They call it “politics”, though after recent headlines revealing a daily diet of incompetence Whitehall farce is probably a more appropriate way of describing the mad-cap merry-go-round that Tony Blair’s New Labour project seems to have spun for itself. John Prescott’s mistress might have found sex during office hours easy to swallow, but the ridiculous reality of a minister caught with his trousers down is surely so farcical that any attempt to satirise it is bound have about as much comic bite as a genteel game of croquet at Dorneywood.
Step forward scruple-free Alan B’Stard MP – the one-man weapon of mass derision. The suave but infamously corrupt political big-hitter from Laurence Marks and Maurice Gran’s outrageous 1980s television series The New Statesman is back in an equally outrageous stage version.
He’s still the devil in a pinstripe suit, except that these days he’s grown old disgracefully, having morphed from rabid Tory sleaze-bag to rancid Blairite monster. Unfit for purpose, except for making loads of money or getting off on internet porn, the ever-randy Alan Beresford B’Stard has installed himself at Number 9 Downing Street like an opportunistic virus, where he’s re-fashioned New Labour in his own sneering image (“ID cards for the poor, credit cards for the rich” is his election slogan), kidnapped Tony Blair to increase his poll ratings and exporting WMD to Iraq, while setting up an international oil scam in league with Condoleeza Rice.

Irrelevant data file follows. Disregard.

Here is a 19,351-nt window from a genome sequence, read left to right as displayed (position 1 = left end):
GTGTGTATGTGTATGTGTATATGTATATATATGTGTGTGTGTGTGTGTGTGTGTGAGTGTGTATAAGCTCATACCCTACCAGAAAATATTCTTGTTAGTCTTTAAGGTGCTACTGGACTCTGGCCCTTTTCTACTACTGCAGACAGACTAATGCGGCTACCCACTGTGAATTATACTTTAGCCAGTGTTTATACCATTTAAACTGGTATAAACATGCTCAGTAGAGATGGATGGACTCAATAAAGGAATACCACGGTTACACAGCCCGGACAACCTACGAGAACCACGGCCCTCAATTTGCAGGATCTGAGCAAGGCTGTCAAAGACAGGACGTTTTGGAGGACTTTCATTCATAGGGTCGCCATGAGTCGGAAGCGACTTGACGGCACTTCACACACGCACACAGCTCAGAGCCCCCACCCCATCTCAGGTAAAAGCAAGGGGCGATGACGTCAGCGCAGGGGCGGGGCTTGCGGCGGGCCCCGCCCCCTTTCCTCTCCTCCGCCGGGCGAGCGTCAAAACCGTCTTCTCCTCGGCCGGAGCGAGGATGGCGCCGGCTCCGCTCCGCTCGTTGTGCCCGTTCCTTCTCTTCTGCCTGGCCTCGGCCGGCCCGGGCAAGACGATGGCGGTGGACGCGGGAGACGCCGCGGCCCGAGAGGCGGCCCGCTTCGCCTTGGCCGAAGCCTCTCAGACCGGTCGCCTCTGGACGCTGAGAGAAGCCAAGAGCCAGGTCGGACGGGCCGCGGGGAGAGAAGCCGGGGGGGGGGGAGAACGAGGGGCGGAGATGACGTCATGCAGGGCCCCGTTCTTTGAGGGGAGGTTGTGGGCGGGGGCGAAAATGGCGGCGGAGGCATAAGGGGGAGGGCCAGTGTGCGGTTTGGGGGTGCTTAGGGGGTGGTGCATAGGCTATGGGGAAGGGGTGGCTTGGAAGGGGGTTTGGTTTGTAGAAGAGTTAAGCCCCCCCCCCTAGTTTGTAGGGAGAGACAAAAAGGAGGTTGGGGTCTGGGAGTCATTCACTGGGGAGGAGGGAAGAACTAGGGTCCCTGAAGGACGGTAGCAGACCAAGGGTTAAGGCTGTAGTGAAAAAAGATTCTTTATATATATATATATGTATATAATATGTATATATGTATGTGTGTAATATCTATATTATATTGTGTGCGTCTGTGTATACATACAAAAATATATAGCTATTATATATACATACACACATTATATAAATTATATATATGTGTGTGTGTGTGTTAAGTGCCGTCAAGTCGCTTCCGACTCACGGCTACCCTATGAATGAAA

Evidently aiming to kick New Labour in the stalls in the same way that their original TV version cruelly derided the scandal-ridden John Major years, Marks and Gran could perhaps do with a slightly more adventurous theatrical plot on which to hang B’Stard’s merciless lampooning of today’s political class. But whether screaming a lexicon of C-words down the phone at the Queen, stalking Blair’s sexy new political assistant (Helen Baker) or turning his Old Labour dogsbody (Clive Hayward) into a gibbering wreck, Rik Mayall’s Alan B’Stard is surely one of the truly great stage comedy grotesques.
There’s strong support from Marsha Fitzalan, reprising her role in the TV series as Alan’s sham wife with lesbonic tendencies - but with a libido the size of Big Ben and those ever-open flies, Myall never stops grabbing the zeitgeist by the short and curlies. It’s an hilarious, wince-making performance that almost reaches Shakespearean proportions, especially when B’Stard, the uncrowned king of leer, begins to display all the signs of incurable penile dementia. By the end, the audience at Bromley’s Churchill Theatre was cheering him to the rafters, though it felt as if they really were booing “politics”.
- Roger Foss (reviewed at The Churchill Theatre, Bromley)